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Brexit and the Nash Trap

by Greg Rooney
July 2016 Greg Rooney

The decision to leave the EU has drawn the UK into the Nash Trap. 

U.S. mathematician John Nash (the movie The Beautiful Mind) postulated that Adam Smith’s declaration that ‘ In competition, individual ambition serves the common good' (the leave approach) was incomplete.

Instead the best result is for everyone in the group doing what’s best for himself AND the group (the remain approach). This became known as the Nash Equilibrium and won him a share of the Nobel Prize for Economic Sciences.  

The decision by the UK to act independently in an attempt to maximise its own self interest (defecting) quickly leads to the EU also defecting.

Nash postulated that a point of balance is quickly reached in which either side cannot independently escape without suffering a loss. He called this trap the Nash Equilibrium which he postulated was lying in wait for every situation of competition and conflict in which parties are unwilling or unable to communicate and collaborate.

The Nash equilibrium illustrates a basic principal of game theory. His theory is designed to work in a non-cooperative game in which each player makes a decision independently of the others.

The point of the Nash equilibrium however is that the choices you make should depend on what everyone else does. You should choose the best possible position for yourself based on what everyone else is doing and thus you all reach equilibrium.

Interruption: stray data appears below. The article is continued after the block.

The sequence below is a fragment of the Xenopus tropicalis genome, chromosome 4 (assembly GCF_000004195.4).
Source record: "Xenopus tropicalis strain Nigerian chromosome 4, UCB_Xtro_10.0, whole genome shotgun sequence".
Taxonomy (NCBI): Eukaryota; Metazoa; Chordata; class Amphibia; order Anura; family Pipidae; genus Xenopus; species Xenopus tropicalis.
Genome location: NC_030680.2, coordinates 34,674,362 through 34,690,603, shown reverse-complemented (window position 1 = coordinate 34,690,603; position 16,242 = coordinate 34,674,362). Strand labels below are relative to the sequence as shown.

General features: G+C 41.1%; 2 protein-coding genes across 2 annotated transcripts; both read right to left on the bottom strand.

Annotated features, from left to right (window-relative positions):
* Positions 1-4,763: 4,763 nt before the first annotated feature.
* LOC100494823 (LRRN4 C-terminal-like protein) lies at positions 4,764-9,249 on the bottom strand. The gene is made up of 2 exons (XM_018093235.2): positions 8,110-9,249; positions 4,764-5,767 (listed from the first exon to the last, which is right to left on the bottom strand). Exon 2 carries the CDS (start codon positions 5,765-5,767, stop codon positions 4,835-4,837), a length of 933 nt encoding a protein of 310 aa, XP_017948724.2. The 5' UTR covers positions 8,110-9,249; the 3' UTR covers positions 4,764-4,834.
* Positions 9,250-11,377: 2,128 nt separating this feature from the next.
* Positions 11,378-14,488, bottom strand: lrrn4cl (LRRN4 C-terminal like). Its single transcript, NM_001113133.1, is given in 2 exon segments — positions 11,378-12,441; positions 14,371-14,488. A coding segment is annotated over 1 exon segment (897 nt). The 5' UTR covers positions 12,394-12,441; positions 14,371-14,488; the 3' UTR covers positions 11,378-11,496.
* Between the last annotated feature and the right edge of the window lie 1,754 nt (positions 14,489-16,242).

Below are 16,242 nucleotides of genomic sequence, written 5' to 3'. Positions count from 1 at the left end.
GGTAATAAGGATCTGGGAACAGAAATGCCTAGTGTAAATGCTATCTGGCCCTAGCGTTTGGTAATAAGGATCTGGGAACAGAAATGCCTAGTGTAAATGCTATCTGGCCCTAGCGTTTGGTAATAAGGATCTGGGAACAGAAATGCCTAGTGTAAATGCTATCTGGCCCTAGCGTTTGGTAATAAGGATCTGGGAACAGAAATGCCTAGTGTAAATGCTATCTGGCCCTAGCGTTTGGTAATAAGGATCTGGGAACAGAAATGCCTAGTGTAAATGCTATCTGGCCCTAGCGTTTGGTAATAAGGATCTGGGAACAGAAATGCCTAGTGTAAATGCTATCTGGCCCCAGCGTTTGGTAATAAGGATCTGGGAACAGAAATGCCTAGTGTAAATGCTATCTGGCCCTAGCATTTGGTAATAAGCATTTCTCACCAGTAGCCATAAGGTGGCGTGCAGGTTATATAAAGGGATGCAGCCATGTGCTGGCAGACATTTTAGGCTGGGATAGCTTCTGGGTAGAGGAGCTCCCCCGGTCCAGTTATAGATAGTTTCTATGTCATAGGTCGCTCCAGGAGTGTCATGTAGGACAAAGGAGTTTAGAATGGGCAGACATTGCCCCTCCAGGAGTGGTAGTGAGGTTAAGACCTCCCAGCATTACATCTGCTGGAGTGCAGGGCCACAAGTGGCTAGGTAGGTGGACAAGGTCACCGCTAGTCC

Lyndsey Browning looked at cooperation and the question as to how it ever evolved in the animal kingdom. If the fittest always survived then why would any living thing want to cooperate? She looked for answers in game theory particularly the prisoner’s dilemma or the XY game. A worldwide competition was won by Anatol Rapoport whose winning strategy was dubbed ‘tit-for-tat.’

Rapoport’s approach was tested many times in different games and always won - always start by being cooperative but return defection for defection and cooperation for cooperation. Nonetheless be forgiving and fair and don’t go on punishing more than once after a defection.

This approach to working with an external group opens the door to the concept of reciprocity or sense of fair play and works as a bridge or pathway towards sustained collaboration.

The UK has abandoned this option. The net effect of the Brexit vote is that the UK is transitioning from being a big fish in a collaborative big pond (the EU) to a big fish in a small pond (England, Wales and possibly Scotland). 

The UK will still relate to the rest of the world but from a far smaller economic base. Germany, as the economic leader of a collaborative Europe, will be in a far superior position.  The irony is that this is the position that 19th and 20th century Britain feared most.

ENDNOTES:

Fisher, L. Rock, Paper, Scissors – Game Theory in Everyday Life.  Basic Books, New York.

Mc Taggart, L.“Connecting Through the Space Between Us - The Bond” 2011 Free Press, New York

Biography


Greg Rooney has been a mediator in private practice in Australia for 25 years. He has facilitated over 200 face-to-face meetings between victims of sexual and physical abuse within religious institutions and religious leaders over the last 14 years.  He has also facilitated meetings between victims of abuse within the Australian Defence Force and senior military officers and is currently developing a program for the South Australian Government for dealing with claims of abuse within the South Australian Police Force. Greg together with colleagues Margaret Ross and Barbara Wilson run, annually, a Mediation Retreat in Tuscany, Italy.


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